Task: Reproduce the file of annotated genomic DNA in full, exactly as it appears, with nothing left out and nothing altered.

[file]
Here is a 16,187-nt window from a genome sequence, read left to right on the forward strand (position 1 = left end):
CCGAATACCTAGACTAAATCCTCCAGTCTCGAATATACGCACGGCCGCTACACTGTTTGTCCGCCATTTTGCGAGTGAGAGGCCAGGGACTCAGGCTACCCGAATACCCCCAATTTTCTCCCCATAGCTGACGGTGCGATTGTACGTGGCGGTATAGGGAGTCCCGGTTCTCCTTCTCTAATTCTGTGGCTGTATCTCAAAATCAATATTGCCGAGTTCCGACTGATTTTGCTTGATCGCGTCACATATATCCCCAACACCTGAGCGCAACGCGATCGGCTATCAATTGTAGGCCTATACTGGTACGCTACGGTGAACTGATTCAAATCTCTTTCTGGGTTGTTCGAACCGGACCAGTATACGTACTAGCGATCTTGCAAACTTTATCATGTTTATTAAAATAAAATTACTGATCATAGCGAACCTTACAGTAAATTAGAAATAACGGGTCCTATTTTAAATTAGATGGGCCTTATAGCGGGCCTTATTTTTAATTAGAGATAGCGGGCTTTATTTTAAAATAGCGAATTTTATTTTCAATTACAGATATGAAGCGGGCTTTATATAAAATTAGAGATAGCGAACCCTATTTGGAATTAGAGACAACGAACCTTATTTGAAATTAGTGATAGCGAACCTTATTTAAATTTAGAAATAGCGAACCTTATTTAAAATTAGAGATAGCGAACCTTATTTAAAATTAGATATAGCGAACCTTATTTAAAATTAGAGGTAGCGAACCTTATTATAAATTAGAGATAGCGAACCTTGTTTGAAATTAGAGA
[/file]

Here is a 16,187-nt window from a genome sequence, read left to right on the forward strand (position 1 = left end):
CCGAATACCTAGACTAAATCCTCCAGTCTCGAATATACGCACGGCCGCTACACTGTTTGTCCGCCATTTTGCGAGTGAGAGGCCAGGGACTCAGGCTACCCGAATACCCCCAATTTTCTCCCCATAGCTGACGGTGCGATTGTACGTGGCGGTATAGGGAGTCCCGGTTCTCCTTCTCTAATTCTGTGGCTGTATCTCAAAATCAATATTGCCGAGTTCCGACTGATTTTGCTTGATCGCGTCACATATATCCCCAACACCTGAGCGCAACGCGATCGGCTATCAATTGTAGGCCTATACTGGTACGCTACGGTGAACTGATTCAAATCTCTTTCTGGGTTGTTCGAACCGGACCAGTATACGTACTAGCGATCTTGCAAACTTTATCATGTTTATTAAAATAAAATTACTGATCATAGCGAACCTTACAGTAAATTAGAAATAACGGGTCCTATTTTAAATTAGATGGGCCTTATAGCGGGCCTTATTTTTAATTAGAGATAGCGGGCTTTATTTTAAAATAGCGAATTTTATTTTCAATTACAGATATGAAGCGGGCTTTATATAAAATTAGAGATAGCGAACCCTATTTGGAATTAGAGACAACGAACCTTATTTGAAATTAGTGATAGCGAACCTTATTTAAATTTAGAAATAGCGAACCTTATTTAAAATTAGAGATAGCGAACCTTATTTAAAATTAGATATAGCGAACCTTATTTAAAATTAGAGGTAGCGAACCTTATTATAAATTAGAGATAGCGAACCTTGTTTGAAATTAGAGA